In a statement published following the discovery, Ocean Infinity CEO Oliver Plunkett said, “Our thoughts are with the many families affected by this terrible tragedy. We sincerely hope that locating the resting place of the ARA San Juan will be of some comfort to them at what must be a profoundly difficult time.”

Unable to recover the ARA San Juan (S-42)

Man pointing to an underwater image of the ARA San Juan (S-42)
Press conference announcing the ARA San Juan‘s (S-42) discovery, 2018. (Photo Credit: Mario De Fina / NurPhoto / Getty Images)

Just hours after the ARA San Juan‘s discovery was announced, Argentine Defense Minister Oscar Aguad said the government was unable to recover the submarine, saying the country lacked the “modern technology” necessary for “verifying the seabed.” As can be expected, this caused outrage and anger among the families of the lost crewmen, especially considering Ocean Infinity had said it was capable of such a task.

Speaking with the Associated Press, Oliver Plunkett said, “We would be pleased to assist with a recovery operation but at the moment are focused on completing imaging of the debris field.”

Subsequent investigations

ARA San Juan (S-42) surrounded by building material
ARA San Juan (S-42) during her $12 million refit, 2013. (Photo Credit: Ricardo Ceppi / Getty Images)

In the years after the ARA San Juan‘s disappearance, an investigation was conducted, with four naval officials arraigned in relation to the vessel’s loss. They were subsequently charged with destruction due to negligence and malfeasance, with the primary theory being that San Juan sank as a result of a lack of maintenance.

The US Office of Naval Intelligence also investigated the incident, with the final report stating San Juan suffered a “catastrophic event” when the aforementioned hydrogen explosion occurred, killing everyone onboard within 30 milliseconds. The submarine imploded following this.

Along with the aforementioned charges against the four naval officials, it was also requested by a Comodoro Rivadavia Federal Appeals Court that former Argentine Navy Chief-of-Staff Marcelo Srur and Defense Minister Oscar Aguad face charges. As well, the families of the deceased crewmen wanted former President Mauricio Macri investigated on allegations of illegally spying on them.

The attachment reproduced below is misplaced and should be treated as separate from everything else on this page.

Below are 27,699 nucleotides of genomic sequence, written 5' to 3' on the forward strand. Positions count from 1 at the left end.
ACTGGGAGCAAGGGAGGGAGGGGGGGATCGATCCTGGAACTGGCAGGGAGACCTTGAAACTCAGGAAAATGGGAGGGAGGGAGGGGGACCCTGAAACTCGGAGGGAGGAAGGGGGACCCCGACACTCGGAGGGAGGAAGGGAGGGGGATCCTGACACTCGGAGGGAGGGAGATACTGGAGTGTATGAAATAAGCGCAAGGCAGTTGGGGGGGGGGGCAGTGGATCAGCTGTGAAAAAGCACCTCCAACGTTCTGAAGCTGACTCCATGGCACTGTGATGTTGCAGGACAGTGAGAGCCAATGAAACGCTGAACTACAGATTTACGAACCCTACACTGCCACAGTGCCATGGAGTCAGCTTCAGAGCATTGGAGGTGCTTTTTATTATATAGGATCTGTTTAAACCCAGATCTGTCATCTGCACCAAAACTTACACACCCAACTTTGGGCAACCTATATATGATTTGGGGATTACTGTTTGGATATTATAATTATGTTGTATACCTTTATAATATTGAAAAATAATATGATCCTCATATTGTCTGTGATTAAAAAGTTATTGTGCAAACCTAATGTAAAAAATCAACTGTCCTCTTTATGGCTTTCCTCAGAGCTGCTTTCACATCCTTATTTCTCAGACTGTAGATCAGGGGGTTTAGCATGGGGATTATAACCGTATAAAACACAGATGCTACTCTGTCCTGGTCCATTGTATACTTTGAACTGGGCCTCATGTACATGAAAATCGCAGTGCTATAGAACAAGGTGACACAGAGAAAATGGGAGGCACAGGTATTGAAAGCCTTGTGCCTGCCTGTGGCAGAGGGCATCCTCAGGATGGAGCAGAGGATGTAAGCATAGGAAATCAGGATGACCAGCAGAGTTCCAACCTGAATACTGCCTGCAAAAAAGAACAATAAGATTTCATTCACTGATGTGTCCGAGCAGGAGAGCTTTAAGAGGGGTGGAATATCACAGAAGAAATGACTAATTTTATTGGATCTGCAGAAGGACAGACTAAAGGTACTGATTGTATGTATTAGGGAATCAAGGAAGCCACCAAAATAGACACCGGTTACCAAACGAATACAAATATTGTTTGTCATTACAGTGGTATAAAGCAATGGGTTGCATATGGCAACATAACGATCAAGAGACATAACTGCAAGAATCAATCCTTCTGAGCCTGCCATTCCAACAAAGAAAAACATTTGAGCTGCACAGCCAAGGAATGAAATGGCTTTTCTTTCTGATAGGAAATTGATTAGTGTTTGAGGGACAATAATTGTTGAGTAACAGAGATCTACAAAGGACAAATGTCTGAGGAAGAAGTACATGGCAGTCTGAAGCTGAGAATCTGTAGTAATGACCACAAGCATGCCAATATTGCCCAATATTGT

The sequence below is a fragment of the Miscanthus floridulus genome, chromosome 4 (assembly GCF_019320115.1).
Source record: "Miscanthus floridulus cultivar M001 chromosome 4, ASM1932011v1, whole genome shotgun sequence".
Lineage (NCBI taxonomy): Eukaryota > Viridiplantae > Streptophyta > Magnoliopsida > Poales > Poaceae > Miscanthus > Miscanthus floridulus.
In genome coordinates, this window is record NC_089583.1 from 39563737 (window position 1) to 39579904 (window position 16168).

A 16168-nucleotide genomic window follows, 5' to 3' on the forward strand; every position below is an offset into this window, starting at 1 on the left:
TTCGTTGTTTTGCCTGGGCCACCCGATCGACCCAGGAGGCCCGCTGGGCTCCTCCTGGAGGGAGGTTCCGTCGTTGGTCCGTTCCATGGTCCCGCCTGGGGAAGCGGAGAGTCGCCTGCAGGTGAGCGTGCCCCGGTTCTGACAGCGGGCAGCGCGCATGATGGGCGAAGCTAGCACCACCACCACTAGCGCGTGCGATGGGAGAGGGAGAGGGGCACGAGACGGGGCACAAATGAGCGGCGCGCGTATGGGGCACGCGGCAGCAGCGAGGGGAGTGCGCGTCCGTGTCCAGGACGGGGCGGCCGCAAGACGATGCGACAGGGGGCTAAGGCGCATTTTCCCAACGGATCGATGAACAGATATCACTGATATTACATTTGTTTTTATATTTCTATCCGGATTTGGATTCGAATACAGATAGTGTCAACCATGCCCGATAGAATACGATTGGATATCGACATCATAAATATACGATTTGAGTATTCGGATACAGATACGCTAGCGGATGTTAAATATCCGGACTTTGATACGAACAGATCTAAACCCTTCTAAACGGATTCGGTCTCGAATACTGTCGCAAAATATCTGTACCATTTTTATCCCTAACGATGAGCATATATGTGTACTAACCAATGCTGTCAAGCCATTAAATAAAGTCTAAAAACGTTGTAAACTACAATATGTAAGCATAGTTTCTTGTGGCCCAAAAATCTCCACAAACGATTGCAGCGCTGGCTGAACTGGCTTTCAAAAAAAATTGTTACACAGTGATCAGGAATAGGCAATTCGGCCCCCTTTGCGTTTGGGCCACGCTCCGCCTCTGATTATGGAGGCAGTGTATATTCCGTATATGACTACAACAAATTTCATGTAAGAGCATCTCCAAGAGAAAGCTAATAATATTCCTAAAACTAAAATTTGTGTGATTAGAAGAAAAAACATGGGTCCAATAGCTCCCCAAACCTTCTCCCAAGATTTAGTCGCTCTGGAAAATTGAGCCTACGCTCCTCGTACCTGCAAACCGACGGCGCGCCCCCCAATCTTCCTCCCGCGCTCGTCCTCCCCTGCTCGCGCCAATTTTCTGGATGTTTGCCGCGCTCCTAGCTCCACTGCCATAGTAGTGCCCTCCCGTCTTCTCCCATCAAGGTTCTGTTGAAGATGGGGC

More from us: The US Navy Considered Arming Frigates with Mk 48 Torpedoes During the Cold War

In December 2021, it was announced Macri been charged in the case, with it being alleged he’d ordered agents spy on relatives of the 44 crewmen. On July 15, 2022, the charges against him were dismissed, with the court of appeals stating that “no crimes were committed.”

Clare Fitzgerald

Clare Fitzgerald is a Writer and Editor with eight years of experience in the online content sphere. Graduating with a Bachelor of Arts from King’s University College at Western University, her portfolio includes coverage of digital media, current affairs, history and true crime.

Among her accomplishments are being the Founder of the true crime blog, Stories of the Unsolved, which garners between 400,000 and 500,000 views annually, and a contributor for John Lordan’s Seriously Mysterious podcast. Prior to its hiatus, she also served as the Head of Content for UK YouTube publication, TenEighty Magazine.

In her spare time, Clare likes to play Pokemon GO and re-watch Heartland over and over (and over) again. She’ll also rave about her three Maltese dogs whenever she gets the chance.